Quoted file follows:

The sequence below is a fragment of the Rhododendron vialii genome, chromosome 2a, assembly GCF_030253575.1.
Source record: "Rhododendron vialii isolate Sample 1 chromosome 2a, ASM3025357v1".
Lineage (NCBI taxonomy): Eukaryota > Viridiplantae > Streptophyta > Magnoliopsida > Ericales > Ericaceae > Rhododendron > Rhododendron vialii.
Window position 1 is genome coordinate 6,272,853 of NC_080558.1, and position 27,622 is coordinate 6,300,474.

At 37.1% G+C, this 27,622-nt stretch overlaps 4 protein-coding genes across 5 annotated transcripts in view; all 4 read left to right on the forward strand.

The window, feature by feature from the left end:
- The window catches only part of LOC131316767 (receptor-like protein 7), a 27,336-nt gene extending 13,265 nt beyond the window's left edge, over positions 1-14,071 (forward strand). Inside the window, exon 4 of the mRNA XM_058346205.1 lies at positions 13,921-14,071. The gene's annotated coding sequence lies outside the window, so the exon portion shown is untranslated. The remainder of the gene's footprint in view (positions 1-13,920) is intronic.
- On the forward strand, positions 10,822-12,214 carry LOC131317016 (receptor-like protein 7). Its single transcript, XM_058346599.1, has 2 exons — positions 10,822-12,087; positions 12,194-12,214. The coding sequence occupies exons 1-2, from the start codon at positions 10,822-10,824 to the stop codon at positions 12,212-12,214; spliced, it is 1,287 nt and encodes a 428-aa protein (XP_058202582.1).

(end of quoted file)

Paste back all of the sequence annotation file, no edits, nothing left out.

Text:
The sequence below is a fragment of the Rhododendron vialii genome, chromosome 2a, assembly GCF_030253575.1.
Source record: "Rhododendron vialii isolate Sample 1 chromosome 2a, ASM3025357v1".
Lineage (NCBI taxonomy): Eukaryota > Viridiplantae > Streptophyta > Magnoliopsida > Ericales > Ericaceae > Rhododendron > Rhododendron vialii.
Window position 1 is genome coordinate 6,272,853 of NC_080558.1, and position 27,622 is coordinate 6,300,474.

At 37.1% G+C, this 27,622-nt stretch overlaps 4 protein-coding genes across 5 annotated transcripts in view; all 4 read left to right on the forward strand.

The window, feature by feature from the left end:
- The window catches only part of LOC131316767 (receptor-like protein 7), a 27,336-nt gene extending 13,265 nt beyond the window's left edge, over positions 1-14,071 (forward strand). Inside the window, exon 4 of the mRNA XM_058346205.1 lies at positions 13,921-14,071. The gene's annotated coding sequence lies outside the window, so the exon portion shown is untranslated. The remainder of the gene's footprint in view (positions 1-13,920) is intronic.
- On the forward strand, positions 10,822-12,214 carry LOC131317016 (receptor-like protein 7). Its single transcript, XM_058346599.1, has 2 exons — positions 10,822-12,087; positions 12,194-12,214. The coding sequence occupies exons 1-2, from the start codon at positions 10,822-10,824 to the stop codon at positions 12,212-12,214; spliced, it is 1,287 nt and encodes a 428-aa protein (XP_058202582.1).